RUSKIN, John. 7 autograph letters signed ("Cat", "Valentine", "J Ruskin", "JR") to "Susie", Coniston, Lancashire, 12 February 1879 to 6 October 1884, and three n.d. Together 13 pages, 8vo . [With:] A letter which accompanied the Ruskin letters when t...
Estimate: US$2,000 - US$3,000
Price realised: US$6,462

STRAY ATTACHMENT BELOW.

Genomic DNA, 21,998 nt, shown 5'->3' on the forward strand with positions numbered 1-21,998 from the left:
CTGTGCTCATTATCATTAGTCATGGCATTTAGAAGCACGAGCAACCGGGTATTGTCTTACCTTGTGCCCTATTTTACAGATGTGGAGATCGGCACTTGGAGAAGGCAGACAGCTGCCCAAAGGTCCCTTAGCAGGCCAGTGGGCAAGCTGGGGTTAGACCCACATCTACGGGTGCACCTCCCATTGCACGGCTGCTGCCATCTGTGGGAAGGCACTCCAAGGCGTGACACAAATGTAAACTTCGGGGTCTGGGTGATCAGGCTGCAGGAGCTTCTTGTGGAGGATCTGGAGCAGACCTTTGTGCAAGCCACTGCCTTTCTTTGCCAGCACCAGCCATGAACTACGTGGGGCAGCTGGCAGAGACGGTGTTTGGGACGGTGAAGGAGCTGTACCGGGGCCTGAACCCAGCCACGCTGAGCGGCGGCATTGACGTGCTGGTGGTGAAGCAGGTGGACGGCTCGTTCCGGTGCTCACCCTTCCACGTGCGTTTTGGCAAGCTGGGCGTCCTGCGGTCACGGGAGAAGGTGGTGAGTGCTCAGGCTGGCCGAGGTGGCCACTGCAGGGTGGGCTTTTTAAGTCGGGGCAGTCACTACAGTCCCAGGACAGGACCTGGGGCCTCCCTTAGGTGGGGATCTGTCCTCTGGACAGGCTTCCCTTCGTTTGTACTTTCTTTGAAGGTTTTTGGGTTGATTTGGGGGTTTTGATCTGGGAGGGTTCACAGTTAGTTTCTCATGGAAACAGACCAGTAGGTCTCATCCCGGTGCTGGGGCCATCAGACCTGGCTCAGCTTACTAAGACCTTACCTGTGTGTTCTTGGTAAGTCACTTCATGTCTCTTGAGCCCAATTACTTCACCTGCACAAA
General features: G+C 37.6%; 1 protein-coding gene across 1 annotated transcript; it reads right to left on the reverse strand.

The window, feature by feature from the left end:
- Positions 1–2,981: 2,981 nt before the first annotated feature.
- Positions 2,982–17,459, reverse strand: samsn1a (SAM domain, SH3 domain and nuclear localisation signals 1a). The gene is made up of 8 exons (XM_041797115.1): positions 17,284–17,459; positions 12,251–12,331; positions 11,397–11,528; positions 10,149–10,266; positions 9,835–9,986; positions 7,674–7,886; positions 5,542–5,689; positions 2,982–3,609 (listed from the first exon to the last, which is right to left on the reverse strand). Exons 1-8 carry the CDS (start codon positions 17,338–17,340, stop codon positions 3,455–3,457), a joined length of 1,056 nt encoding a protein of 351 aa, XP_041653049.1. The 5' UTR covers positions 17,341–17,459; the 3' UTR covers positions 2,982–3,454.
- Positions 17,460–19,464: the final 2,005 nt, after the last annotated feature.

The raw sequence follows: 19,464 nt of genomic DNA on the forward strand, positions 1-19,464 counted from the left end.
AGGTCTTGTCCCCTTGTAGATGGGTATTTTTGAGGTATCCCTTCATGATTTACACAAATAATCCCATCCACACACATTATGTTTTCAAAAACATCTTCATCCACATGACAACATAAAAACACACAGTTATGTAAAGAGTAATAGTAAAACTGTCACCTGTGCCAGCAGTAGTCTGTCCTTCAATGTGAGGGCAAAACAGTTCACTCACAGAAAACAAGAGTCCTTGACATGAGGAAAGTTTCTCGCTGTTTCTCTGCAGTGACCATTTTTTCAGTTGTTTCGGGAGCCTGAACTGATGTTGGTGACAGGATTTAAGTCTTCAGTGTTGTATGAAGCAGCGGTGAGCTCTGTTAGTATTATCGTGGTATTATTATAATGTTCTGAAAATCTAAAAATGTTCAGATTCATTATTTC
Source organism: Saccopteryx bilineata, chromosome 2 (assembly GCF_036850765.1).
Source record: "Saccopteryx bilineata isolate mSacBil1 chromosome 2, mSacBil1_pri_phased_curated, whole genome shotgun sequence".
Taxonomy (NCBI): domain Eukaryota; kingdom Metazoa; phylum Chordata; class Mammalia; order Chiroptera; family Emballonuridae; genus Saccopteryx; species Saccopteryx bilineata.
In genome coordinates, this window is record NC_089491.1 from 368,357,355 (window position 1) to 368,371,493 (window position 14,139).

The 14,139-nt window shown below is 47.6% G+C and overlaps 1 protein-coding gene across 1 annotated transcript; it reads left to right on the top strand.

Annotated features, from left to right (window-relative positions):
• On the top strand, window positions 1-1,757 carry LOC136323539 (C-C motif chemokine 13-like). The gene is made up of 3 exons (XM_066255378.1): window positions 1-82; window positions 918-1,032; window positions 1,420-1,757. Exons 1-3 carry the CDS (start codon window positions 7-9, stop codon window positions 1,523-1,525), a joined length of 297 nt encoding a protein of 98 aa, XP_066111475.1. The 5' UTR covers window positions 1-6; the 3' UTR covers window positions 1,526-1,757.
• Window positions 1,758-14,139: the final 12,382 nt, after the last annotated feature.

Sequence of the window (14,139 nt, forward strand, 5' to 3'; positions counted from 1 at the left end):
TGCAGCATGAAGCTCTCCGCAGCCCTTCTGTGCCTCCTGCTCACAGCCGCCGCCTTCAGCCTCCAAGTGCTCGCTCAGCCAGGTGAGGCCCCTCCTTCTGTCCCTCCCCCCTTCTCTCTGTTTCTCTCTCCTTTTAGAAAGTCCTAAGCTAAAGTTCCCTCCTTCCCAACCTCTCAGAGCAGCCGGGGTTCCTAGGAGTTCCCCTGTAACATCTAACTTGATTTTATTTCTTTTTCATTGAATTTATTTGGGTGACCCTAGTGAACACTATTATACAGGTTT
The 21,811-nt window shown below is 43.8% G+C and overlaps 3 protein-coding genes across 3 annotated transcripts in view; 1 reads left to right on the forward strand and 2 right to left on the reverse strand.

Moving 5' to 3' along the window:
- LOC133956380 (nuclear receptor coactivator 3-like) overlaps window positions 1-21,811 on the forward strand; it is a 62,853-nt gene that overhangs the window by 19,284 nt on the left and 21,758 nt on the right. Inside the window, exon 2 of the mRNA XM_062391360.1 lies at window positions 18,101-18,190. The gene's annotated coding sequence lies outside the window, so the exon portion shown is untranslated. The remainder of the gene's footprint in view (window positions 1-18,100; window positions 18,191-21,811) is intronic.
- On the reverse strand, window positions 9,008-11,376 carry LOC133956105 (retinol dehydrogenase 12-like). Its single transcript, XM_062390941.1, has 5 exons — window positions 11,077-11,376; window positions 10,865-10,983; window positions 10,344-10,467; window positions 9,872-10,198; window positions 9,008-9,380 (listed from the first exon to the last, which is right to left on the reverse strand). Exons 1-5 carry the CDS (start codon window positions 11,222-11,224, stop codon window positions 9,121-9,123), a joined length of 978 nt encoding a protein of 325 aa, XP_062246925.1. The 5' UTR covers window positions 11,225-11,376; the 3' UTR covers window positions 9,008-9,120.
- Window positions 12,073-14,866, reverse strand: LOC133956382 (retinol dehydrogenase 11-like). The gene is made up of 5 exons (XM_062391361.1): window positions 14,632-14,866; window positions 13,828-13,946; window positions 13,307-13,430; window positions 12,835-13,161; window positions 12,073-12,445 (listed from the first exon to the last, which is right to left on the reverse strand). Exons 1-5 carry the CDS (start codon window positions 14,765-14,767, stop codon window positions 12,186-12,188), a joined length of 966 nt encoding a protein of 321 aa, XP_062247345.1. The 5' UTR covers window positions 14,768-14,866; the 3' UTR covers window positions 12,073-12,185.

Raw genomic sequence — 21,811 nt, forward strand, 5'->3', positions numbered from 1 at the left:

RUSKIN, John. 7 autograph letters signed ("Cat", "Valentine", "J Ruskin", "JR") to "Susie", Coniston, Lancashire, 12 February 1879 to 6 October 1884, and three n.d. Together 13 pages, 8vo . [With:] A letter which accompanied the Ruskin letters when they were sent to Mrs. Lyttleton in 1909. Provenance : purchased from Seven Gables Bookshop, New York, 14 February 1973. WARM LETTERS TO SUSIE: THE PRIVATE SIDE OF JOHN RUSKIN A series of very personal and endearing letters sent by Ruskin to a recipient known only as "Susie." Ruskin, perhaps the greatest Victorian critic of art and society, published numerous works on a variety of topics and had an impact upon both the artistic and literary worlds. His success in the public world, however, was unmatched in his private life where he struggled with painful relationships that left lasting scars. His marriage to Euphemia Chalmers Gray was annulled in 1854 on the grounds of non-consummation and his deep love for Rose La Touche, which began in 1858 when she was only ten, went unfulfilled as she slowly sank into a world of insanity, dying at the tender age of 27. Now, only four years after her death, as Ruskin battled with his own bouts of insanity, he begins a warm correspondance with a woman who he addresses as "My Darling Susie." On February 12th, 1879, Ruskin notes that his cousin and heir Joanna Severn is away and that he is "getting the house into such beautiful bachelor order!" He invites Susie for a visit as she has not "seen Brantwood yet under my management." Ruskin makes a small drawing on the corner of the page and writes that Joanie "likes all her music like this! I can't draw it jaggy enough!" and jokingly comments "I wanted to put it all into the waste paper basket and buy her some beautiful classical Bach...she wouldn't hear of it!" Ruskin closes the letter "your lovingest Cat." In July of 1880, Ruskin tells Susie "I'm going to order the carriage for three oclock on Monday...and I'm coming to run away with you" because there is "so much here for you to see." He writes: "I lay awake at night and thought some. I was going to say things that Susie would like - but I'm not quite sure." On St. Valentine's Day in 1881, Ruskin apologizes for his inability to see Susie as "weather and work, both tyrannic, oppressed me." Closing the letter as "Valentine", he graces her with a brief verse: "The eyes will brighten as the snowdrops do. When the sun comes at last. And you can sit by the Wayside as well as the Fireside, cannot you?" On October 6, 1884, in a year in which he frequently experienced mental turmoil, Ruskin writes: "I'm much better today, only I'm afraid its too soon better and will come on again!" Noting that he is concerned about a visit to the dentist, he adds: "Perhaps the Dentist has been on my mind - as far as I've got any mind, but I haven't much." On another date, Ruskin complains that he "must not at present use either sight or brain one second beyond necessity. The Scott article draws on me too much." In a more amusing letter, he thanks Susie for the oysters but complains: "they are a cause of separation between us. I go all day in the strength of that meal - and dig, and build, and pull down, and plant, and pull up, and order everybody about." Ruskin also makes some social commentaries, noting that he is in Berwick and that he believes "the authorities are all Vulgar, go on being wrong." In the late 1880s, Ruskin's mental condition grew steadily worse and he slowly retreated from the public eye. He died in 1900. (7)
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